Source: (2004) Sydney NSW: New South Wales Office of the Director of Public Prosecutions. Downloaded 3 August 2004.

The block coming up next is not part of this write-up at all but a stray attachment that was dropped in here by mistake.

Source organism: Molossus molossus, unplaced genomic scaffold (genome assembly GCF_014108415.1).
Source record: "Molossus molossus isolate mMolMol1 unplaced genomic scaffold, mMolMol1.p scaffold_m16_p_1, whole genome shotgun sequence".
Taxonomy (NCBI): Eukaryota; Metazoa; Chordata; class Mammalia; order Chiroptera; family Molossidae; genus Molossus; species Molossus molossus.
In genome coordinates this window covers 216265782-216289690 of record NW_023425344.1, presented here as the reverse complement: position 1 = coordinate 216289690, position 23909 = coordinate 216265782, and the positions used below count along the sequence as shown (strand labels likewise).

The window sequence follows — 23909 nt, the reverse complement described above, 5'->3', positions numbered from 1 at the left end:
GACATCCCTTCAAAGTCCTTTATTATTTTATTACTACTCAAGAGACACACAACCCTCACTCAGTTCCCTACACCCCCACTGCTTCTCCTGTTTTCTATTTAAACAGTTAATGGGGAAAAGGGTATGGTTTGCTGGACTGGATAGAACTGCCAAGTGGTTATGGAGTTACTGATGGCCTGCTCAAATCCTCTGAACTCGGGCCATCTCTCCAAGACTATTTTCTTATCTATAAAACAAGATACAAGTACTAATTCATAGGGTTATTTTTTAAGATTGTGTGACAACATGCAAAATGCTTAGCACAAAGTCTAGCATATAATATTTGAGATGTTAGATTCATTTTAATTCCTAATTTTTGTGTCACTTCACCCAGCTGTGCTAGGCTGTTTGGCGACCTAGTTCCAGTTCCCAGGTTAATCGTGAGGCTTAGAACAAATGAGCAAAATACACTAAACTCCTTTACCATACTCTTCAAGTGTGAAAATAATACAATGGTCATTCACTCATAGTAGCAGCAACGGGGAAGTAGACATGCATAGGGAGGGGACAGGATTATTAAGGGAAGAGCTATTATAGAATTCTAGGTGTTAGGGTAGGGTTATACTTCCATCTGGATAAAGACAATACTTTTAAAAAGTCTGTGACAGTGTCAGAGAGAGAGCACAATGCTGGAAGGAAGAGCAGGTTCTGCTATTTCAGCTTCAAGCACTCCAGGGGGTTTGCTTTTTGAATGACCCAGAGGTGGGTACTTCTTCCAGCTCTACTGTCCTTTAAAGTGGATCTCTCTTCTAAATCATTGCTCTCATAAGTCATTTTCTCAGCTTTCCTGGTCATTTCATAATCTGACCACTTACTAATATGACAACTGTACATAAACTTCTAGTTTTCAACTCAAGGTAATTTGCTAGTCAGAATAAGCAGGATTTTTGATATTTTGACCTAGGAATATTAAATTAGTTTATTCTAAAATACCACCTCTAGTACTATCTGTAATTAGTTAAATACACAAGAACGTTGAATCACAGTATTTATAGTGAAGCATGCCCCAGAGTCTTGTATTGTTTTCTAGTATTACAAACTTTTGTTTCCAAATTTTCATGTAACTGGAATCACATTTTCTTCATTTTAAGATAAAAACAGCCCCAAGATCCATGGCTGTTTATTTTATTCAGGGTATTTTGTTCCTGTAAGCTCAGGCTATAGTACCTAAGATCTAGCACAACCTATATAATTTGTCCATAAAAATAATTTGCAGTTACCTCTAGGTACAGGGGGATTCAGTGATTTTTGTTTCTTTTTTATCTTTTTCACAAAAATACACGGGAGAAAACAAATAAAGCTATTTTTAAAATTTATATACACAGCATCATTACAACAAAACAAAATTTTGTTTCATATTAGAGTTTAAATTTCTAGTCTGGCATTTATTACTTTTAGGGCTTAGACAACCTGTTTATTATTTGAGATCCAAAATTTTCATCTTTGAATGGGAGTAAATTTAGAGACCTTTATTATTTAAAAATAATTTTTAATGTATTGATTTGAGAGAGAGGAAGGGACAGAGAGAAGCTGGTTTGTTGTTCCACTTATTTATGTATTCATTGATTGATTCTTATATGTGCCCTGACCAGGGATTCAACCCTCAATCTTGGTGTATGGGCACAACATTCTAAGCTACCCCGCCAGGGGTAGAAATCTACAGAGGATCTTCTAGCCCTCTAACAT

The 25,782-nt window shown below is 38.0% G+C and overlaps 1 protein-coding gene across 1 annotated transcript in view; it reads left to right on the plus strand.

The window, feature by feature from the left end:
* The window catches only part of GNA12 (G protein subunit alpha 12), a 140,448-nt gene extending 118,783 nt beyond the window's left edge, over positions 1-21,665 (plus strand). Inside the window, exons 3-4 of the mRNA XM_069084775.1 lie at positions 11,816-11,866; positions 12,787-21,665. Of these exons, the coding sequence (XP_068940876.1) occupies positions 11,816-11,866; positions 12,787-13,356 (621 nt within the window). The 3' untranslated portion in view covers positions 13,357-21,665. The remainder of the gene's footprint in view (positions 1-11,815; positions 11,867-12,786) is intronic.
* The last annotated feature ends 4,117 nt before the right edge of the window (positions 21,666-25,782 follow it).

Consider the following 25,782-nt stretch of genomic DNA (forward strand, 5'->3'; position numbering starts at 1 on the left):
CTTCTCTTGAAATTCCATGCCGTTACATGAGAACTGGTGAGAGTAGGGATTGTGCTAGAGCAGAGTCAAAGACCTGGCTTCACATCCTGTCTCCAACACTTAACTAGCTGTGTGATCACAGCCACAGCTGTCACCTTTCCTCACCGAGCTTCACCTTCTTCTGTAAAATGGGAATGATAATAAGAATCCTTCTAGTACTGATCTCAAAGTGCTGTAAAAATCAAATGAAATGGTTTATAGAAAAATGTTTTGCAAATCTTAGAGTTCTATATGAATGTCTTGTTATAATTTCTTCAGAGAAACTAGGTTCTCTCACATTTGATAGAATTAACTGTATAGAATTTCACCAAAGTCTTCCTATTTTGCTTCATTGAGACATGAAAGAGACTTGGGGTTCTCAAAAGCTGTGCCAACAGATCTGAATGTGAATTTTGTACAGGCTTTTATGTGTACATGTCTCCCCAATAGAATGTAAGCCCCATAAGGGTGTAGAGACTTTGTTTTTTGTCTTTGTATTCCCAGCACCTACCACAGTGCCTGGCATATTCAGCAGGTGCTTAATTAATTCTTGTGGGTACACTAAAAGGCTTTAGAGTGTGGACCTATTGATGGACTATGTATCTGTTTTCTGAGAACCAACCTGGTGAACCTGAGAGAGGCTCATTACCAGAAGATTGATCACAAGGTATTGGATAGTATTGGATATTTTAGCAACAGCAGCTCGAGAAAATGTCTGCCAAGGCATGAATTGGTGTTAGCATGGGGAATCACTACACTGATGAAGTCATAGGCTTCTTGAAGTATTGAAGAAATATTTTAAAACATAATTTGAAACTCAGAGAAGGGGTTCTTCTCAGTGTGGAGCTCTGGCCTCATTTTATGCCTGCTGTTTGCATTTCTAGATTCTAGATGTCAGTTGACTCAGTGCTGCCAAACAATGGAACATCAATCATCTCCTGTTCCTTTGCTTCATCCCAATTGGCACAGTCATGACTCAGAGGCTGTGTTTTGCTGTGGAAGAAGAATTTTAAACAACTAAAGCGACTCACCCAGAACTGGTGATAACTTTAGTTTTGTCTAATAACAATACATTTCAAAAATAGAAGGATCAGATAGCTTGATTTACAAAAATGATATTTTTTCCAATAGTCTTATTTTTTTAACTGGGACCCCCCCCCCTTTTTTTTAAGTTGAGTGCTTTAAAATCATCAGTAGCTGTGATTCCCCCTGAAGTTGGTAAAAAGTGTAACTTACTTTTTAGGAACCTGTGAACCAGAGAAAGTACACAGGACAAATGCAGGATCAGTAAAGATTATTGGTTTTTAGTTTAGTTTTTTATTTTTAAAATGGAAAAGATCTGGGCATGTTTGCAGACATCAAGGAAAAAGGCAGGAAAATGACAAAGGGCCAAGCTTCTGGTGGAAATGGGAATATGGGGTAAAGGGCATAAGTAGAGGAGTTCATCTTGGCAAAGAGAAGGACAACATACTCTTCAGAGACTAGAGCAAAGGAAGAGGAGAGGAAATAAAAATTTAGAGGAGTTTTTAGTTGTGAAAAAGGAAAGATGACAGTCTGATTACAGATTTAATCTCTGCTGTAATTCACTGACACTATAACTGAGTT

This paper examines recent developments in sentencing in New South Wales, primarily from the prosecutorâ€™s viewpointPart A discusses the legal and social context in which criminal sentencing has been carried out in New South Wales. While sentencing has always been a demanding job, recent stringent and complex legislation has imposed greater requirements on those sentencing offenders. The background to these recent developments in legislation is reviewed, including the speech of the Lord Chief Justice of England and Wales in 2003 which outlined the shortcomings of short custodial sentences. Weekly statistics published by the Department of Corrective Services are presented; they indicate that for the week ending May 9, 2004, there were 8,576 inmates in full time custody and 16,852 offenders with community-based orders. Recommendations of the New South Wales Parliamentary Select Committee on the increase in the prison population are presented, including the development of a profile of inmates serving 6 months or less. Part B of the paper considers the legislation, Prosecution Guidelines, guideline judgments, and related matters that influence the sentencing process in England and Wales. Following a review of the legislation and guidelines, the potential practical problems created by this legislation are considered and include consequences in terms of financial resources, time, inconvenience, and anguish. Part C of the paper addresses the specific matters that affect sentencing in particular circumstances, including charge negotiations, fact-finding, criminal history, proof of aggravating circumstances, special circumstances, suspended sentences, deportation, extra-curial punishment, drug court sentence appeals, circle sentencing, and other diversions within the restorative justice domain. Abstract courtesy of the National Criminal Justice Referece Service, www.ncjrs.org.
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